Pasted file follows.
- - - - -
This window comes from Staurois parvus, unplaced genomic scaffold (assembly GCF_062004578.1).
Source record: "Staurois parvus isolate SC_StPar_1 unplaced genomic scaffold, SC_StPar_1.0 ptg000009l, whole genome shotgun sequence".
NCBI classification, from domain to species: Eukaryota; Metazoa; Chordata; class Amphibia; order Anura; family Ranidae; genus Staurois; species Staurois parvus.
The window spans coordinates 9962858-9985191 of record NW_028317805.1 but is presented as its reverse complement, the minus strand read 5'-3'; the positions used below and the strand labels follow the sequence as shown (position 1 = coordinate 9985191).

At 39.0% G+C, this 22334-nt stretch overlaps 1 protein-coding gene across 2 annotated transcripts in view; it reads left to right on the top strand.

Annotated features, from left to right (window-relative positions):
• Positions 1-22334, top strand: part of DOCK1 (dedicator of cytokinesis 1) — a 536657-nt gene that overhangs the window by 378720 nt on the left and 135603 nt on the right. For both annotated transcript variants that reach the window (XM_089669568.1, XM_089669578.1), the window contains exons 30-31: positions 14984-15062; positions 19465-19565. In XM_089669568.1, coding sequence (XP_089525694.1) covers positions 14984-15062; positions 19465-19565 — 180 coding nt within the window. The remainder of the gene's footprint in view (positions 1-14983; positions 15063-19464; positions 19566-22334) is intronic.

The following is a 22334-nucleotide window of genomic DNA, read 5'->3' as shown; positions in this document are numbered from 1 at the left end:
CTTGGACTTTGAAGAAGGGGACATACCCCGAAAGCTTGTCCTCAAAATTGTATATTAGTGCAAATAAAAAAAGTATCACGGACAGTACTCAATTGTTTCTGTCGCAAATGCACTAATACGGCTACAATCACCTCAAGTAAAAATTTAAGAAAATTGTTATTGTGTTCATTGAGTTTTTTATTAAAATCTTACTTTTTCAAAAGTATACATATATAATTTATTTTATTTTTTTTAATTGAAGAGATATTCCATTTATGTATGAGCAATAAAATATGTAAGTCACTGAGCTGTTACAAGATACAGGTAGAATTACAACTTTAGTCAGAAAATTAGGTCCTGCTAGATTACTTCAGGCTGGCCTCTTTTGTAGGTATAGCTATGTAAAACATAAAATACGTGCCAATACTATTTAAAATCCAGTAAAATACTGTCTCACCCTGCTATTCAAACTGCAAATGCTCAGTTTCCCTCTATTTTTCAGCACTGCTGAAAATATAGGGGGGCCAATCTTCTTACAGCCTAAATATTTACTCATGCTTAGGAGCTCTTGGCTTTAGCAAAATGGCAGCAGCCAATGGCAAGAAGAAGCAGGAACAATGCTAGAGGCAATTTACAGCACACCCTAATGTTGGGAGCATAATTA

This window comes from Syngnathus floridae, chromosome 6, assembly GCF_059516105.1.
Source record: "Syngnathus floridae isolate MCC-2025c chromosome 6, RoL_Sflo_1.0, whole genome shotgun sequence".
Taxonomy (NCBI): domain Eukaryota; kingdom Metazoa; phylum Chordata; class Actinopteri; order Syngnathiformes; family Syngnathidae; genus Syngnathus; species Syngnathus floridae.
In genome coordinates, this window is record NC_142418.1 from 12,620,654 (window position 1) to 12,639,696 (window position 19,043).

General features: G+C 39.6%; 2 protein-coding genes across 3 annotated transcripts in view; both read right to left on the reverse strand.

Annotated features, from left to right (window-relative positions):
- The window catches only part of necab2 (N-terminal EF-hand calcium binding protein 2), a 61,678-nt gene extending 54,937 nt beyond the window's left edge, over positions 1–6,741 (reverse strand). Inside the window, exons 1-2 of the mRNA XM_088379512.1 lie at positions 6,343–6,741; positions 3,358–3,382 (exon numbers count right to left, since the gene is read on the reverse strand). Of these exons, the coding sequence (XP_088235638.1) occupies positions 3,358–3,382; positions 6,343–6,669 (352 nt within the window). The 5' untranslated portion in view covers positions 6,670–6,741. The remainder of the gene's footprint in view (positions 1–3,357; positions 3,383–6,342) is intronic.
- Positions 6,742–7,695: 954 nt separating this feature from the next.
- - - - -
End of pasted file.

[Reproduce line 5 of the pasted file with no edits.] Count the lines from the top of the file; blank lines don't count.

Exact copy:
At 39.0% G+C, this 22334-nt stretch overlaps 1 protein-coding gene across 2 annotated transcripts in view; it reads left to right on the top strand.